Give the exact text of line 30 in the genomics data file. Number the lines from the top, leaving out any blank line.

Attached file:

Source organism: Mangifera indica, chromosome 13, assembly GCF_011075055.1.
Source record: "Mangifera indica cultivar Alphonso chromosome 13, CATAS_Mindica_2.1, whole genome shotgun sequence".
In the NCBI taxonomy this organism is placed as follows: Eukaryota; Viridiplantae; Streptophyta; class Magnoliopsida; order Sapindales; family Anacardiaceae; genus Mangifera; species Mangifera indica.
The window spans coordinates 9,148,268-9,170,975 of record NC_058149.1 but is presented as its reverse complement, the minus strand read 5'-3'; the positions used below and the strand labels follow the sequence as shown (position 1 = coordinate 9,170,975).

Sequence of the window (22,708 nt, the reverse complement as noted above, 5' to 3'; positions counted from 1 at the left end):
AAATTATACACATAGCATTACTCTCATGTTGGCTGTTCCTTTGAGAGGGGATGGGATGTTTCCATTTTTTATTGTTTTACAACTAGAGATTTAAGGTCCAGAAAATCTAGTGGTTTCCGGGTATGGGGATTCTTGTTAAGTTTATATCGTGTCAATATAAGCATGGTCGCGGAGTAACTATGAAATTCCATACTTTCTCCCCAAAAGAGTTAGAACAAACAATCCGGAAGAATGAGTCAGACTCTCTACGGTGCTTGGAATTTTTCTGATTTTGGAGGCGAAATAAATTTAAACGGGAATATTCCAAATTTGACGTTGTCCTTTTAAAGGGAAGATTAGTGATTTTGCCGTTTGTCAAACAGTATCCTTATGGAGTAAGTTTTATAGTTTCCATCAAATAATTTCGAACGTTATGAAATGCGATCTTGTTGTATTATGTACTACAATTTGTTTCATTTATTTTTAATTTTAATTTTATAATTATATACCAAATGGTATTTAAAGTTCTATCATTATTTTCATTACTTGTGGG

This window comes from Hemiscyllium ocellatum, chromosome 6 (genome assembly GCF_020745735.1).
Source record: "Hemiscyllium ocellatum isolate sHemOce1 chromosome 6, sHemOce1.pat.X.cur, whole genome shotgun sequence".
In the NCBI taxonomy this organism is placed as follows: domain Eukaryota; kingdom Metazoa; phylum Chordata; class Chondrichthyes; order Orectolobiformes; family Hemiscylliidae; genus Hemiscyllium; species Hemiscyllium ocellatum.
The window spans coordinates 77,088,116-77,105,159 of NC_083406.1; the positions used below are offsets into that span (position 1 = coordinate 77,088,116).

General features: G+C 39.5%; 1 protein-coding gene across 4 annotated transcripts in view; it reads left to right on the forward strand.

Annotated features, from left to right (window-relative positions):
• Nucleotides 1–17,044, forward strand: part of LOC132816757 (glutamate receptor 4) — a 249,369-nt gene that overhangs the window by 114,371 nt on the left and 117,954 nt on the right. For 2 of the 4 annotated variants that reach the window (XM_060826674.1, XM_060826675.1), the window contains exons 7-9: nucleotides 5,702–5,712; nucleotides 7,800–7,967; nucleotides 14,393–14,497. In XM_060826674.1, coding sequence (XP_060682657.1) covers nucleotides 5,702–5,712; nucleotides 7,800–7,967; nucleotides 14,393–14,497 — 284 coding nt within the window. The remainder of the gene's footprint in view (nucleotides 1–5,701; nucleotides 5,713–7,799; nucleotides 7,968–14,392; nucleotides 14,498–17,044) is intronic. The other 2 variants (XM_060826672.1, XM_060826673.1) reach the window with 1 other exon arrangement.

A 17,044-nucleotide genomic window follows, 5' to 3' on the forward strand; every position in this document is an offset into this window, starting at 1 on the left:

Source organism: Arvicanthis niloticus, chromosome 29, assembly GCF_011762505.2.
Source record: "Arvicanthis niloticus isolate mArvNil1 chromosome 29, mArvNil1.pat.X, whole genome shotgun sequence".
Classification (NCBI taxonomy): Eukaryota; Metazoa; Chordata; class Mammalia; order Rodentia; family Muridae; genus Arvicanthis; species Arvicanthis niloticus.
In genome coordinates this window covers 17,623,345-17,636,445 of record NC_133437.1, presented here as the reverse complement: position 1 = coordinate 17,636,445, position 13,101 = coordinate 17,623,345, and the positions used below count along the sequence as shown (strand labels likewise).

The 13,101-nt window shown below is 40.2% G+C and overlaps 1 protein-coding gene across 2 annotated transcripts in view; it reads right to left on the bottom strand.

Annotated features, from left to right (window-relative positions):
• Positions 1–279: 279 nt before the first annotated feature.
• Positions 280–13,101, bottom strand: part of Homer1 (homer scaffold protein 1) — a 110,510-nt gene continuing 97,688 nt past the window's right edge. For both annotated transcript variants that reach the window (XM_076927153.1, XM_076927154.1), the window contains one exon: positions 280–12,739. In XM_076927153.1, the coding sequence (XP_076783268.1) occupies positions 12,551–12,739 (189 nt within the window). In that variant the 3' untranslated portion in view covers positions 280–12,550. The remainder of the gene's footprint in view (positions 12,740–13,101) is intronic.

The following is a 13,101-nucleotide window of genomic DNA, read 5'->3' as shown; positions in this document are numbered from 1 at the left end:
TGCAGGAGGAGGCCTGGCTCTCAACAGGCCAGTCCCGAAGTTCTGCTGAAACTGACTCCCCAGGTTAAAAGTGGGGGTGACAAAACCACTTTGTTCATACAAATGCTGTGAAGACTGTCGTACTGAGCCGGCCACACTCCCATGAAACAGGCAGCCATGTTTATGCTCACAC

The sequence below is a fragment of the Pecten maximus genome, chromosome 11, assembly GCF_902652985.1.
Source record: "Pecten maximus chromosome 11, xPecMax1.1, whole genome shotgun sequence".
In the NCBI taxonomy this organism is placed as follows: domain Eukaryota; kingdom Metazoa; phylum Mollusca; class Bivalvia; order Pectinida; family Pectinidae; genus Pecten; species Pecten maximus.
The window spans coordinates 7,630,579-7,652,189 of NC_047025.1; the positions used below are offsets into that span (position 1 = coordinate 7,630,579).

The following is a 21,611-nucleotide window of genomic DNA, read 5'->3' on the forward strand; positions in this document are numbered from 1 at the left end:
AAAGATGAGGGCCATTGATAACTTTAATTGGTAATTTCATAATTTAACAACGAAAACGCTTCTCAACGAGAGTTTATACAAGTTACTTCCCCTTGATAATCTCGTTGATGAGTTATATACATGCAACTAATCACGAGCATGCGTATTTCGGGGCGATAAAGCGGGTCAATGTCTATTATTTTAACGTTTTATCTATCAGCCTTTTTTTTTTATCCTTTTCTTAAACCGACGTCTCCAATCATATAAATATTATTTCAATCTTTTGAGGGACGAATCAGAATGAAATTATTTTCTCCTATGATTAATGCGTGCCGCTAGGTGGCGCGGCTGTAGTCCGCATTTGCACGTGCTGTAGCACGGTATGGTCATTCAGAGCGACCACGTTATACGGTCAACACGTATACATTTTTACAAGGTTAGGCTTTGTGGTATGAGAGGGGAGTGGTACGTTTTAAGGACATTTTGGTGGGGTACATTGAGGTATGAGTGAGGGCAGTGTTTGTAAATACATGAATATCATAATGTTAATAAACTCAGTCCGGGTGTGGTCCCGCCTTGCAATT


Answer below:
AAAGATGAGGGCCATTGATAACTTTAATTGGTAATTTCATAATTTAACAACGAAAACGCTTCTCAACGAGAGTTTATACAAGTTACTTCCCCTTGATAATCTCGTTGATGAGTTATATACATGCAACTAATCACGAGCATGCGTATTTCGGGGCGATAAAGCGGGTCAATGTCTATTATTTTAACGTTTTATCTATCAGCCTTTTTTTTTTATCCTTTTCTTAAACCGACGTCTCCAATCATATAAATATTATTTCAATCTTTTGAGGGACGAATCAGAATGAAATTATTTTCTCCTATGATTAATGCGTGCCGCTAGGTGGCGCGGCTGTAGTCCGCATTTGCACGTGCTGTAGCACGGTATGGTCATTCAGAGCGACCACGTTATACGGTCAACACGTATACATTTTTACAAGGTTAGGCTTTGTGGTATGAGAGGGGAGTGGTACGTTTTAAGGACATTTTGGTGGGGTACATTGAGGTATGAGTGAGGGCAGTGTTTGTAAATACATGAATATCATAATGTTAATAAACTCAGTCCGGGTGTGGTCCCGCCTTGCAATT